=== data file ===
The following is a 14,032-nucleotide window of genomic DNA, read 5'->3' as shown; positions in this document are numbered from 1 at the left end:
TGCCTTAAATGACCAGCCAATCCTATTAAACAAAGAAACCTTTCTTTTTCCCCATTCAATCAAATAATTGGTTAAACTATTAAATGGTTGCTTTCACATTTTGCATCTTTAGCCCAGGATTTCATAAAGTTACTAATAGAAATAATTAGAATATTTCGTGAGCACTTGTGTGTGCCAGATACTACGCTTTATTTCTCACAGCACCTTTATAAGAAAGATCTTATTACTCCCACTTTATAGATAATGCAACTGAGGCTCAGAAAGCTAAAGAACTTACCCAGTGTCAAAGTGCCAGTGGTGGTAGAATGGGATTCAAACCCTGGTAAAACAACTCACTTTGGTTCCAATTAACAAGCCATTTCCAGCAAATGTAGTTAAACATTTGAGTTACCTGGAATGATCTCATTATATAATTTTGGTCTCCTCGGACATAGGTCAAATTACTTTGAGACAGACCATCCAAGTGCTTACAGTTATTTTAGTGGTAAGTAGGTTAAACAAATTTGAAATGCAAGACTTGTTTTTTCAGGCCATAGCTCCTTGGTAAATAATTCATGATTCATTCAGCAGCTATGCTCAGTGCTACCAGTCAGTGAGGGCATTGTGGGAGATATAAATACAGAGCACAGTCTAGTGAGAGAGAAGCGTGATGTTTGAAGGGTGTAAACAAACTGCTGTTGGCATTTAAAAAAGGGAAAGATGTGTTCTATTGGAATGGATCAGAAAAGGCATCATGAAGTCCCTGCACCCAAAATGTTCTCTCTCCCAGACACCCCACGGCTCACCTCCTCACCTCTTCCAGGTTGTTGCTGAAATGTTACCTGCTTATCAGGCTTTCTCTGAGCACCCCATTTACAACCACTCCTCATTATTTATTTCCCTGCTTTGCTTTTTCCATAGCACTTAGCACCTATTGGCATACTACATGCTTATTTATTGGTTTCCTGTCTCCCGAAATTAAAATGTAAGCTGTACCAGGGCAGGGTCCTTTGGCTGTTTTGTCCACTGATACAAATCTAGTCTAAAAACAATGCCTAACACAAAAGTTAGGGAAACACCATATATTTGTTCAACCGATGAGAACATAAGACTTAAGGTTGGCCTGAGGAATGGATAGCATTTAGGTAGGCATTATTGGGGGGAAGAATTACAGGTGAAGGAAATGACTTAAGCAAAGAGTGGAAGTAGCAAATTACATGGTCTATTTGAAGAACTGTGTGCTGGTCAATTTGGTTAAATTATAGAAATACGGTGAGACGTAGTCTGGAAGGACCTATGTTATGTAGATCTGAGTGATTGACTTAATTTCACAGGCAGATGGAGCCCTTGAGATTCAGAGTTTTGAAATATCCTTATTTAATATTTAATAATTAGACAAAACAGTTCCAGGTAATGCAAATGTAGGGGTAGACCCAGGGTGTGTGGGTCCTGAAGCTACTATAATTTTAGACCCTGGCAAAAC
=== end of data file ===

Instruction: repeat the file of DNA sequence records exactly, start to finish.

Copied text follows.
The following is a 14,032-nucleotide window of genomic DNA, read 5'->3' as shown; positions in this document are numbered from 1 at the left end:
TGCCTTAAATGACCAGCCAATCCTATTAAACAAAGAAACCTTTCTTTTTCCCCATTCAATCAAATAATTGGTTAAACTATTAAATGGTTGCTTTCACATTTTGCATCTTTAGCCCAGGATTTCATAAAGTTACTAATAGAAATAATTAGAATATTTCGTGAGCACTTGTGTGTGCCAGATACTACGCTTTATTTCTCACAGCACCTTTATAAGAAAGATCTTATTACTCCCACTTTATAGATAATGCAACTGAGGCTCAGAAAGCTAAAGAACTTACCCAGTGTCAAAGTGCCAGTGGTGGTAGAATGGGATTCAAACCCTGGTAAAACAACTCACTTTGGTTCCAATTAACAAGCCATTTCCAGCAAATGTAGTTAAACATTTGAGTTACCTGGAATGATCTCATTATATAATTTTGGTCTCCTCGGACATAGGTCAAATTACTTTGAGACAGACCATCCAAGTGCTTACAGTTATTTTAGTGGTAAGTAGGTTAAACAAATTTGAAATGCAAGACTTGTTTTTTCAGGCCATAGCTCCTTGGTAAATAATTCATGATTCATTCAGCAGCTATGCTCAGTGCTACCAGTCAGTGAGGGCATTGTGGGAGATATAAATACAGAGCACAGTCTAGTGAGAGAGAAGCGTGATGTTTGAAGGGTGTAAACAAACTGCTGTTGGCATTTAAAAAAGGGAAAGATGTGTTCTATTGGAATGGATCAGAAAAGGCATCATGAAGTCCCTGCACCCAAAATGTTCTCTCTCCCAGACACCCCACGGCTCACCTCCTCACCTCTTCCAGGTTGTTGCTGAAATGTTACCTGCTTATCAGGCTTTCTCTGAGCACCCCATTTACAACCACTCCTCATTATTTATTTCCCTGCTTTGCTTTTTCCATAGCACTTAGCACCTATTGGCATACTACATGCTTATTTATTGGTTTCCTGTCTCCCGAAATTAAAATGTAAGCTGTACCAGGGCAGGGTCCTTTGGCTGTTTTGTCCACTGATACAAATCTAGTCTAAAAACAATGCCTAACACAAAAGTTAGGGAAACACCATATATTTGTTCAACCGATGAGAACATAAGACTTAAGGTTGGCCTGAGGAATGGATAGCATTTAGGTAGGCATTATTGGGGGGAAGAATTACAGGTGAAGGAAATGACTTAAGCAAAGAGTGGAAGTAGCAAATTACATGGTCTATTTGAAGAACTGTGTGCTGGTCAATTTGGTTAAATTATAGAAATACGGTGAGACGTAGTCTGGAAGGACCTATGTTATGTAGATCTGAGTGATTGACTTAATTTCACAGGCAGATGGAGCCCTTGAGATTCAGAGTTTTGAAATATCCTTATTTAATATTTAATAATTAGACAAAACAGTTCCAGGTAATGCAAATGTAGGGGTAGACCCAGGGTGTGTGGGTCCTGAAGCTACTATAATTTTAGACCCTGGCAAAAC